Senior Lecturer in Biomedical Science at Cardiff Metropolitan University, Rachel Adams, looks at plastic microparticles in water and the potential risks to human health.
Plastic microparticles are finding their way into our drinking water. We already knew tiny pieces of plastic find their way into seawater where they can be eaten by marine animals and so end up in human food. But now, perhaps more worryingly, new research suggests plastic particles or fibres are also commonly found in drinking water.
How concerned by this should we be? The study was carried out by university academics but was commissioned and published by a media company, rather than being reviewed by other researchers in a scientific journal. That means we need more research before we can be confident plastic microparticles are really as widespread as the new study indicates.
It certainly is possible that many samples of drinking water could contain plastic given how common the material is and how commonly it enters the environment as litter, and also as fibres from clothes made from artificial materials. Drinking water treatments may well be unable to remove the particles. For example, sedimentation techniques rely on particles such as clay, silt and natural organic matter settling at the bottom of a treatment tank. Many plastic microparticles are less dense than water and so they would float and not be removed from the water.
But we also don’t know what happens to the particles once they enter the human gut. They may pass directly through the body without being absorbed, just as indigestible roughage in food does. But the smaller the particles are, the more likely they are to enter the bloodstream and even cells in the body.
The recent research looked for plastic particles larger than 2.5 microns. These are about ten times smaller than the cells which line the gut. Nanoparticles that are 0.1 microns or less are more likely to enter cells. But we do not know if these smaller nanoparticles are present in drinking water because the researchers did not look for them.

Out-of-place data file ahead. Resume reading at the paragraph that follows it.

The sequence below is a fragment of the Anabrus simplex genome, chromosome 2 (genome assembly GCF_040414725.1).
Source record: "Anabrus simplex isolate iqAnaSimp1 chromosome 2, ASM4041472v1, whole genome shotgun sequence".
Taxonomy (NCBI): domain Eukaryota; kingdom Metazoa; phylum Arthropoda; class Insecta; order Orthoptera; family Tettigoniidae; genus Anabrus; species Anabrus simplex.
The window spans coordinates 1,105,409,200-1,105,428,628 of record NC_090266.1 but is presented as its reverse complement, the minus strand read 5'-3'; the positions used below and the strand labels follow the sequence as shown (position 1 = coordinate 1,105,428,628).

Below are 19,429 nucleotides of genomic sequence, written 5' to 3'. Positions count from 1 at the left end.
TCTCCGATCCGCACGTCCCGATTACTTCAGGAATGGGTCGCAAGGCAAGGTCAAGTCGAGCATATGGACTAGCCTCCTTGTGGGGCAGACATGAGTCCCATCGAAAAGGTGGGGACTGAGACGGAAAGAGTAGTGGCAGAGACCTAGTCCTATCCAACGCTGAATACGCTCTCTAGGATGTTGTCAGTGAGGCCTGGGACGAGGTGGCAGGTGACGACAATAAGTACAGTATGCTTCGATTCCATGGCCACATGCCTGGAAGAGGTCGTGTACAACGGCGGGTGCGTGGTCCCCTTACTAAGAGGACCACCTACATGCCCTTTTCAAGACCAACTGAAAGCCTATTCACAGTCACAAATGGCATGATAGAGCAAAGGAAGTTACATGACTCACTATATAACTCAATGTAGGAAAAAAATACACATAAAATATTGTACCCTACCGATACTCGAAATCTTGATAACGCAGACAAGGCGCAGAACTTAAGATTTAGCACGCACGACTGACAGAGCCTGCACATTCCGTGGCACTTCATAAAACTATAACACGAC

Artificial substances have been entering the human body for at least 400,000 years, when palaeolithic cave dwellers inhaled the soot particles produced by early cave fires. But there are many examples of small particles causing negative health effects. For example, clay particles cause podoconiosis (a form of elephantiasis) in about 1.5m African people. Inhalation of small asbestos particles causes an aggressive form of lung cancer.
There is also clear evidence that exposure to air pollution particles is harmful and that the particles do enter the bloodstream. Researchers have found particles from combustion engines in human brains. The World Health Organisation (WHO) estimates that over 6m deaths each year are associated with air pollution. So there are a range of potential negative health effects associated with particle exposure.
We don’t have any clear evidence that the kind of plastic microparticles found in the drinking water study can enter the bloodstream or that they have a negative effect on human health. But these particles do have a number of potentially harmful effects. As with other particles, such as those from air pollution, they could cause inflammation, an immune response to anything recognised as “foreign” to the body, which can also cause damage.
Another potential concern is that plastic microparticles could become carriers for other toxins to enter the body. Plastic microparticles generally repel water and will bind with toxins that don’t dissolve. For example, microparticles can bind to compounds containing toxic metals such as mercury, and organic pollutants such as some pesticides and chemicals called dioxins known to cause cancer and reproductive and developmental problems. If the microparticles enter the body, these toxins could then accumulate in fatty tissues.
We do not currently have clear evidence that plastic microparticles in drinking water have a negative effect on health. But given the effects other particles can have, we urgently need to find out more about plastic microparticles in the body.
This article was originally published on Sept 2017 on theconversation.com